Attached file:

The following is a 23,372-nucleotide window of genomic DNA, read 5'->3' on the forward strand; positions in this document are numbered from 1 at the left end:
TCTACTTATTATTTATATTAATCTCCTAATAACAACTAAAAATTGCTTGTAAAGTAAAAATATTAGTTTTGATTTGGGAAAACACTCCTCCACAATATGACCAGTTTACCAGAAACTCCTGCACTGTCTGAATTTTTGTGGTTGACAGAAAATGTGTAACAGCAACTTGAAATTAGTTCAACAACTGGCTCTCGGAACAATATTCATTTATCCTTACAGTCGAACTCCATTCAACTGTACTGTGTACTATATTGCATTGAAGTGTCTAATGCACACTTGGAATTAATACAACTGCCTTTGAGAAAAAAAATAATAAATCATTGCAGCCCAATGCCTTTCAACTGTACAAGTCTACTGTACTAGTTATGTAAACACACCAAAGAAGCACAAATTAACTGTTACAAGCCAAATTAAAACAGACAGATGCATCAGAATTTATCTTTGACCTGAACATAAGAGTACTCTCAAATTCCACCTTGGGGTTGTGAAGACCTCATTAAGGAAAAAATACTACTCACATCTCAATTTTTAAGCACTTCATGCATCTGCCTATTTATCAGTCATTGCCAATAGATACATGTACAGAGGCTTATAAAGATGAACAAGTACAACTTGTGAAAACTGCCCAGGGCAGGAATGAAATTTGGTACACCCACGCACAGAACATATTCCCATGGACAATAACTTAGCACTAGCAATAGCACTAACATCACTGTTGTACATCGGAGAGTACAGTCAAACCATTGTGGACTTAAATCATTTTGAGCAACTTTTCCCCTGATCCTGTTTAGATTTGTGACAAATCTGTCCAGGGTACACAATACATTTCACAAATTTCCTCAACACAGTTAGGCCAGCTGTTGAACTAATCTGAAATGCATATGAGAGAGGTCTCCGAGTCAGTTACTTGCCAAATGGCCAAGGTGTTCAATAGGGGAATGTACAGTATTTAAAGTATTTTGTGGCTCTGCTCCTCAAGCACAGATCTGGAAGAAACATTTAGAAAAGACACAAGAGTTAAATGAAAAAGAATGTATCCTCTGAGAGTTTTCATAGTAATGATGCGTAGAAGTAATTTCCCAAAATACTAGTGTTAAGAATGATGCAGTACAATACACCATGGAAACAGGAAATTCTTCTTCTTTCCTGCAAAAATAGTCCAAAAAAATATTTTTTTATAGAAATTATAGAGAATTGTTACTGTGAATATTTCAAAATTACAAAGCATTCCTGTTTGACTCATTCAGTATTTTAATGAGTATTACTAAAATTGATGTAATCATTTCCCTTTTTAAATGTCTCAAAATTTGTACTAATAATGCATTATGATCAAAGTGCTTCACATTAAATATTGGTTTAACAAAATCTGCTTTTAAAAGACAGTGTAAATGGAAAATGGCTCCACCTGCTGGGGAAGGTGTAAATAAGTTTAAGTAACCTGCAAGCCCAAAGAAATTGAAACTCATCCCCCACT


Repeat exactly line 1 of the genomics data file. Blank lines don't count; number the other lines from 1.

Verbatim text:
The following is a 23,372-nucleotide window of genomic DNA, read 5'->3' on the forward strand; positions in this document are numbered from 1 at the left end: